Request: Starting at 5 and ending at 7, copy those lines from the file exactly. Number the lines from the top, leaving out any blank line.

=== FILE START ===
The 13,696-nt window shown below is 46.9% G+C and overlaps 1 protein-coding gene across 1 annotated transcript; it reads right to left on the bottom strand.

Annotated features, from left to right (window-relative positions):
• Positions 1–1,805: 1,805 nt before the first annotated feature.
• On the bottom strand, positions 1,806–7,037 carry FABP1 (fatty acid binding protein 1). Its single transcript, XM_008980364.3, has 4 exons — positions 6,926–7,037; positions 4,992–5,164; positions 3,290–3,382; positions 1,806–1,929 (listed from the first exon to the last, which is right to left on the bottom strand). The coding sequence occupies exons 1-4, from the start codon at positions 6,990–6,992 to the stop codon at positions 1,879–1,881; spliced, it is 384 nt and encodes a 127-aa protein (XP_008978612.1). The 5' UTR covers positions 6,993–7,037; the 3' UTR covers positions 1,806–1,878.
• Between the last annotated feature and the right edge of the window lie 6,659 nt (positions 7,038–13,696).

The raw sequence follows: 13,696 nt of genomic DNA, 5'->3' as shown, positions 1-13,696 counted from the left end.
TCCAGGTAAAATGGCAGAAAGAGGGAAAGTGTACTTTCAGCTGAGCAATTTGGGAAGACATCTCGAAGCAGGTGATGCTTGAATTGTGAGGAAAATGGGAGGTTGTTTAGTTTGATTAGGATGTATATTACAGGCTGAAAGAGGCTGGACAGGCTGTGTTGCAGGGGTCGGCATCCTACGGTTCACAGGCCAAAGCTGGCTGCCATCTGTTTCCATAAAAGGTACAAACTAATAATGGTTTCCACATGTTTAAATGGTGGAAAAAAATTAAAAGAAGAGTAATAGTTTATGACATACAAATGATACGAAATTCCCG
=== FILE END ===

• Between the last annotated feature and the right edge of the window lie 6,659 nt (positions 7,038–13,696).

The raw sequence follows: 13,696 nt of genomic DNA, 5'->3' as shown, positions 1-13,696 counted from the left end.
TCCAGGTAAAATGGCAGAAAGAGGGAAAGTGTACTTTCAGCTGAGCAATTTGGGAAGACATCTCGAAGCAGGTGATGCTTGAATTGTGAGGAAAATGGGAGGTTGTTTAGTTTGATTAGGATGTATATTACAGGCTGAAAGAGGCTGGACAGGCTGTGTTGCAGGGGTCGGCATCCTACGGTTCACAGGCCAAAGCTGGCTGCCATCTGTTTCCATAAAAGGTACAAACTAATAATGGTTTCCACATGTTTAAATGGTGGAAAAAAATTAAAAGAAGAGTAATAGTTTATGACATACAAATGATACGAAATTCCCG